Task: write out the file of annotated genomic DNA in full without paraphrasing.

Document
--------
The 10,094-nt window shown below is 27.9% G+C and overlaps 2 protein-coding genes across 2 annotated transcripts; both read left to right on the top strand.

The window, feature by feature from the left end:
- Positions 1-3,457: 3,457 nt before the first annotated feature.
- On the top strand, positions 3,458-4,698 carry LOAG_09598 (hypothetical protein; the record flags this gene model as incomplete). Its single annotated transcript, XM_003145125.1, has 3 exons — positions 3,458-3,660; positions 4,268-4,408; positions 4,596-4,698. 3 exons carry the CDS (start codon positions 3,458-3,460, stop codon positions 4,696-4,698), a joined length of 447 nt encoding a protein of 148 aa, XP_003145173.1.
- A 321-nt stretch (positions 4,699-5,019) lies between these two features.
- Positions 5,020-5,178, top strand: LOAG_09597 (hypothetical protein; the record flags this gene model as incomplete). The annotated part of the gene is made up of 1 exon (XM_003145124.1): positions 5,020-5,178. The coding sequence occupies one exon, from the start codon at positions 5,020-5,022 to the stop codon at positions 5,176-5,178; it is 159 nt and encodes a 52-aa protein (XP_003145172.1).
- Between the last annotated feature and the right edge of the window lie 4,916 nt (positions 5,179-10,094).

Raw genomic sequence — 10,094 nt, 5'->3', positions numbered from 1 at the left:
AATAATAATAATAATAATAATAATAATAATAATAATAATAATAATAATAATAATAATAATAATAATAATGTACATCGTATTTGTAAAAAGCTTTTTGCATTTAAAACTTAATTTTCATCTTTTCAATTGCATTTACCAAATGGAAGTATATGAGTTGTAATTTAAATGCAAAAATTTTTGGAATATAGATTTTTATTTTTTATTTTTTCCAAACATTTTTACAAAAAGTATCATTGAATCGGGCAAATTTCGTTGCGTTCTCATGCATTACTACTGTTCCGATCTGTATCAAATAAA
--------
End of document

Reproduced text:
The 10,094-nt window shown below is 27.9% G+C and overlaps 2 protein-coding genes across 2 annotated transcripts; both read left to right on the top strand.

The window, feature by feature from the left end:
- Positions 1-3,457: 3,457 nt before the first annotated feature.
- On the top strand, positions 3,458-4,698 carry LOAG_09598 (hypothetical protein; the record flags this gene model as incomplete). Its single annotated transcript, XM_003145125.1, has 3 exons — positions 3,458-3,660; positions 4,268-4,408; positions 4,596-4,698. 3 exons carry the CDS (start codon positions 3,458-3,460, stop codon positions 4,696-4,698), a joined length of 447 nt encoding a protein of 148 aa, XP_003145173.1.
- A 321-nt stretch (positions 4,699-5,019) lies between these two features.
- Positions 5,020-5,178, top strand: LOAG_09597 (hypothetical protein; the record flags this gene model as incomplete). The annotated part of the gene is made up of 1 exon (XM_003145124.1): positions 5,020-5,178. The coding sequence occupies one exon, from the start codon at positions 5,020-5,022 to the stop codon at positions 5,176-5,178; it is 159 nt and encodes a 52-aa protein (XP_003145172.1).
- Between the last annotated feature and the right edge of the window lie 4,916 nt (positions 5,179-10,094).

Raw genomic sequence — 10,094 nt, 5'->3', positions numbered from 1 at the left:
AATAATAATAATAATAATAATAATAATAATAATAATAATAATAATAATAATAATAATAATAATAATAATGTACATCGTATTTGTAAAAAGCTTTTTGCATTTAAAACTTAATTTTCATCTTTTCAATTGCATTTACCAAATGGAAGTATATGAGTTGTAATTTAAATGCAAAAATTTTTGGAATATAGATTTTTATTTTTTATTTTTTCCAAACATTTTTACAAAAAGTATCATTGAATCGGGCAAATTTCGTTGCGTTCTCATGCATTACTACTGTTCCGATCTGTATCAAATAAA